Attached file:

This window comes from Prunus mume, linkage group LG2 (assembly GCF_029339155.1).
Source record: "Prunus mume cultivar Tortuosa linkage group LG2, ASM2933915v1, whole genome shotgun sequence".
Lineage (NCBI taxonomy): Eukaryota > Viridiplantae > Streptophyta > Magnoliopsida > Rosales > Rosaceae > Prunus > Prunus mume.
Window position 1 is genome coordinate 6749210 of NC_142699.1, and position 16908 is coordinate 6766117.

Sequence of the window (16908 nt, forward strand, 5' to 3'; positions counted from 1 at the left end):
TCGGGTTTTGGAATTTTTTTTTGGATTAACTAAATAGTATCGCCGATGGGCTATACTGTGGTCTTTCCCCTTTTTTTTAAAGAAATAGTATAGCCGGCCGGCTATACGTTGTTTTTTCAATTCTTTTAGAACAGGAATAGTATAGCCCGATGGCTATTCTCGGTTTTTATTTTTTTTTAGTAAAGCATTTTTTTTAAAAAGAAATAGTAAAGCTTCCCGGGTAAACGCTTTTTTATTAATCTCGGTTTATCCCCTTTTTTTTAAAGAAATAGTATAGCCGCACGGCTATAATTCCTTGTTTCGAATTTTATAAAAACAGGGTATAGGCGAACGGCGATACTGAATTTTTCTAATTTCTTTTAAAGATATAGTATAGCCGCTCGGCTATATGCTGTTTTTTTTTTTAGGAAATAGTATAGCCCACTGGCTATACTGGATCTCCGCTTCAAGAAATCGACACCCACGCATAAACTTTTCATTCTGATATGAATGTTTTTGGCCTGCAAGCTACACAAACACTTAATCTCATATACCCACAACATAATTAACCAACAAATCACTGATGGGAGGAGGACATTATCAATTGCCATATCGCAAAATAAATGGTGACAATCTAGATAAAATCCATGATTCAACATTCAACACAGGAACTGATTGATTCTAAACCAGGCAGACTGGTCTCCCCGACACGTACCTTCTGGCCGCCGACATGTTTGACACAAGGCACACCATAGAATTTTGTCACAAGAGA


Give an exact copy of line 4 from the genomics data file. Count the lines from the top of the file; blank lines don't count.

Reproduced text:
Window position 1 is genome coordinate 6749210 of NC_142699.1, and position 16908 is coordinate 6766117.